Hello Los Angeles!
Where should I begin? My name is Casha Doemland. I am a twenty-two year old Los Angeles transplant from Atlanta, Georgia with a passion for writing and traveling. Don’t worry, I did not come to Los Angeles to fulfill my long lost dream of becoming a screenwriter or working in the film industry, even though it definitely crossed my mind a few times.
Before I get too far ahead of myself, let’s date back to what brought me to Los Angeles. About a year ago I visited my cousin, Paco, for about two weeks to venture this city, the one I was born in but never had the opportunity to venture or know. With the help of her wonderful band, Sweet Bump It and her girlfriend, Jenn Pablo, I received the local feel of Los Angeles I had been daydreaming about. I left with an abundance of memories and a huge inkling to return to the City of Angels. I boarded my plane back to Atlanta and told myself I would return in a year, and well here I am.
I began preparation for the move the day I returned to Atlanta and continued to do so until the day I left. The first step was to create a savings account just for the big cross country move, and well, living of course. After that, I needed to complete my associate’s degree in hospitality management and finish out my lease. With those three steps out of the way, it was just a matter of counting down the days and enjoying the city and my loved ones.
A few tips and tricks for when you are packing, purge your room! If you haven’t touched it in six months, you probably do not need it. So, a week before my departure, I did just that. I rid myself of the clutter I had been hoarding for years. I packed all of my clothes in a plastic bin, which just barely fit in my car, and jammed my shoes around it. I brought some of my favorite films, a few Star Wars memorabilia and a couple more pieces of home. There is only so much that can be squeezed and maneuvered into my Honda civic, aka The GeeeWizard mobile or GeeeWiz for short.
Then all too quickly, the twenty-third of February arrived and it would be the last day I spent with my family, and in Georgia for a while. I spent the morning with my mom and my twin due to the fact that both my father and older sister had to work. No worries, we all met for dinner and board game night where we played Monopoly for hours. I always seem to lose, it does not matter the strategy. When the phone call from Estlea came in, I knew it was time to pack majority of the car and say good night (Estela is a close friend and also my partner in crime for the cross country road trip; super rad chick, always laughter when she is around).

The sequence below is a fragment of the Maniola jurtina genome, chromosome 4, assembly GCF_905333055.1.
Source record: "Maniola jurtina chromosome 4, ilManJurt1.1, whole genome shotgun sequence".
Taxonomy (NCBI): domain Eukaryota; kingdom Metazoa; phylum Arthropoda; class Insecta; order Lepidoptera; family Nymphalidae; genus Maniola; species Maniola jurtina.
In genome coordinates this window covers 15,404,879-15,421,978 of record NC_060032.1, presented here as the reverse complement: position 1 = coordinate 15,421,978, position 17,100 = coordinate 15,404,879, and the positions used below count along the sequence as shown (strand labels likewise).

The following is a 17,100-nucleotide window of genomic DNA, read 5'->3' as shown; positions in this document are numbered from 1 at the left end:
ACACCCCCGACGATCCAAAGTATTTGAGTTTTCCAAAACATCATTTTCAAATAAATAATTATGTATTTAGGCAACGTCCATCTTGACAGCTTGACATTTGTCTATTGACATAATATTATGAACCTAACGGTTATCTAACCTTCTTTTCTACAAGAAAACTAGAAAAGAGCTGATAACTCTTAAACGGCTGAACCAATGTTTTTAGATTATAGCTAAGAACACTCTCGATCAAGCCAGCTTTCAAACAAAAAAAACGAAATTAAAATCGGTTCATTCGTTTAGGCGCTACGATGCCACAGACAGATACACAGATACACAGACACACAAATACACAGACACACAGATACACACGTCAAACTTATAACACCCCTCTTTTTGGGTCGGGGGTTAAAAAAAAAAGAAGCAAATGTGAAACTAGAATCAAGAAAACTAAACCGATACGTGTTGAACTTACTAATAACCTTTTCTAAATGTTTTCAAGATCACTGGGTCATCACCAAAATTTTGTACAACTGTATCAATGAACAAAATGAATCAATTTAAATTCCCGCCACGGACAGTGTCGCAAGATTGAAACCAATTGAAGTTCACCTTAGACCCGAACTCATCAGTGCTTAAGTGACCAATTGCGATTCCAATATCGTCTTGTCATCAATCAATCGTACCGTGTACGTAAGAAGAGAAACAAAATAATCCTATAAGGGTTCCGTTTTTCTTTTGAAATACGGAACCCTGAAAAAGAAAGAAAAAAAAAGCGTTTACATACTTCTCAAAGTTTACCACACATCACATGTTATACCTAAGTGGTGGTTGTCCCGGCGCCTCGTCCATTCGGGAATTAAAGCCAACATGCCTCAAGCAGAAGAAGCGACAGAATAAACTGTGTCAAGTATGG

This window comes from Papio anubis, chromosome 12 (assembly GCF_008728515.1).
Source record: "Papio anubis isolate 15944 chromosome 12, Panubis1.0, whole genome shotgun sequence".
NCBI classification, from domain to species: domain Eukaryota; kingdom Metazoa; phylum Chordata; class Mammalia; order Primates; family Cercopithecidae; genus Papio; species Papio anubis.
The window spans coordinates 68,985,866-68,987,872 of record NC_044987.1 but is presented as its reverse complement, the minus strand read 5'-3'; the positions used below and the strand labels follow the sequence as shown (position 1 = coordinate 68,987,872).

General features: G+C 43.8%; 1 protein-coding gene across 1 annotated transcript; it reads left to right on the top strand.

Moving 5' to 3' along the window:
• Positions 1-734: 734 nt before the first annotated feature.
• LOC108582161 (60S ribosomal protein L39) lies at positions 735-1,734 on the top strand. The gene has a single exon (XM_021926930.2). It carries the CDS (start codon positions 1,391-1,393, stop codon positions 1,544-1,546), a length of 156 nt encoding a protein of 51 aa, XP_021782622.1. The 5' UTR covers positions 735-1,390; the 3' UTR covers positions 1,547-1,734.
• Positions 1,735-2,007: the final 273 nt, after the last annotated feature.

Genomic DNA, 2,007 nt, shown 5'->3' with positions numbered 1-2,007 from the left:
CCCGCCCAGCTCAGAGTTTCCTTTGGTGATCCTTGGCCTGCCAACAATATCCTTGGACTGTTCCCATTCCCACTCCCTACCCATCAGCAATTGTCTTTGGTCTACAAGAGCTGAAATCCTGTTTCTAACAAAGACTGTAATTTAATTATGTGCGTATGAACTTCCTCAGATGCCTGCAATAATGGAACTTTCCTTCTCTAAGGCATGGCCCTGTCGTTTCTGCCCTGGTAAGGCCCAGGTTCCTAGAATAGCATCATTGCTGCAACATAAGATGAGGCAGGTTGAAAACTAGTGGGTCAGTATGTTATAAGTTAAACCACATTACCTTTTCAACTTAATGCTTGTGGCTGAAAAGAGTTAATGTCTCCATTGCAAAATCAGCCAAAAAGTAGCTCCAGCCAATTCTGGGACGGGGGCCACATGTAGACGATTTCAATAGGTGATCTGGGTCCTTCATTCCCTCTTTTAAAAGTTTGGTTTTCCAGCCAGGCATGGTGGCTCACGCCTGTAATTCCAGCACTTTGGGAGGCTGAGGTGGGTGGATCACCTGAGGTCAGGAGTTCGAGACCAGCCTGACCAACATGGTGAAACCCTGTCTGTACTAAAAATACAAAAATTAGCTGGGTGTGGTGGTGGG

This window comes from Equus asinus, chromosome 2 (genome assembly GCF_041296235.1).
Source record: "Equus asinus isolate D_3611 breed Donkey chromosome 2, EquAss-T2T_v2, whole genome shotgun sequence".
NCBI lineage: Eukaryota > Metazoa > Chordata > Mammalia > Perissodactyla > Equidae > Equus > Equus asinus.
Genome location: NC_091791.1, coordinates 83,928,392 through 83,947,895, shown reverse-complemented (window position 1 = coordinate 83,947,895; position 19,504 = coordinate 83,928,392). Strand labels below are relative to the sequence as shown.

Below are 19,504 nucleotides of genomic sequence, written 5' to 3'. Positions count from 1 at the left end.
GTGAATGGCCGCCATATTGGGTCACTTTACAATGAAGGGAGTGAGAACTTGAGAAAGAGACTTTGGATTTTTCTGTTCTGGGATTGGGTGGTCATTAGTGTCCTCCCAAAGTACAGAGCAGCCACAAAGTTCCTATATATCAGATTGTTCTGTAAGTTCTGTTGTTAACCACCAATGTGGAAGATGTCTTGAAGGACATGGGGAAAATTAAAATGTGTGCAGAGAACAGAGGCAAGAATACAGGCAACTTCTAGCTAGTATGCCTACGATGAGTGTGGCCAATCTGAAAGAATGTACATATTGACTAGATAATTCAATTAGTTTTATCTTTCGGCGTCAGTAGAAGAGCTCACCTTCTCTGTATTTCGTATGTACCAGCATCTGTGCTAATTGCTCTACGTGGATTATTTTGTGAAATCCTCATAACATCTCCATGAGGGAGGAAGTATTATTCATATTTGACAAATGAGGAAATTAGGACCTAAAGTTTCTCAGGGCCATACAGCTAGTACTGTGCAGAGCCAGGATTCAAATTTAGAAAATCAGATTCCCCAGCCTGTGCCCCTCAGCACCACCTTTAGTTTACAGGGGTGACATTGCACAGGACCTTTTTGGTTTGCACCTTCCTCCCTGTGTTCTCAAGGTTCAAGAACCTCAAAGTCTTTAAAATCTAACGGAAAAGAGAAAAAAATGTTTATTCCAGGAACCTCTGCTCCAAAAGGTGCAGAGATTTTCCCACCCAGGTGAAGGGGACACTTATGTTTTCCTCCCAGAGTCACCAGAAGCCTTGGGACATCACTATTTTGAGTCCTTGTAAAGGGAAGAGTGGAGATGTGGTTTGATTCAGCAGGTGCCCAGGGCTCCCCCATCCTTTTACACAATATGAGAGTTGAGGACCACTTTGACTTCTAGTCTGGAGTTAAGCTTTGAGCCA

We woke up around four thirty the next morning and it was time to say my final goodbyes to my family. Estela and I hopped out of bed, placed my final belongings in the car and pulled out of the driveway. The game plan was to take the I-40, which would take us through Alabama, Mississippi, the corner of Tennessee, Arkansas and straight through Oklahoma.
Estela grabbed the first shift as I said goodbye to the city of Atlanta, with the lights of the skyscrapers leading the way. Our first pit stop was at a quaint park in front of a library in Little Rock. With a strong and chilly breeze, we ran across the bridge and back. We attempted to stop at a few other parks, but they were too far off the main highway and we had a ways to go.
The next pit stop was in Oklahoma City for dinner at Kitchen No. 324 (which was absolutely marvelous by the way). We roamed the city streets for a few minutes to stretch our legs and then we were en route to the hotel in Amarillo, Texas. With four hours left, our energy began to fade and all we wanted was to be out of the car. It was a slow slow four hours. Once we finally arrived, I checked us in and had Estela park the car. We began unloading my backseat and as I started walking to the hotel, all I hear is a muffled scream of my name. I turn around to find Estela face down in the pavement, laughing hysterically but not moving an inch. I immediately start laughing as I scurry back and lend a hand, but she just rolls the other way and lays there for a few minutes (don’t worry, all is well).
Our bodies hit the sheets as soon as we got to the room, with twenty one hours and over a thousand miles behind us, we earned it.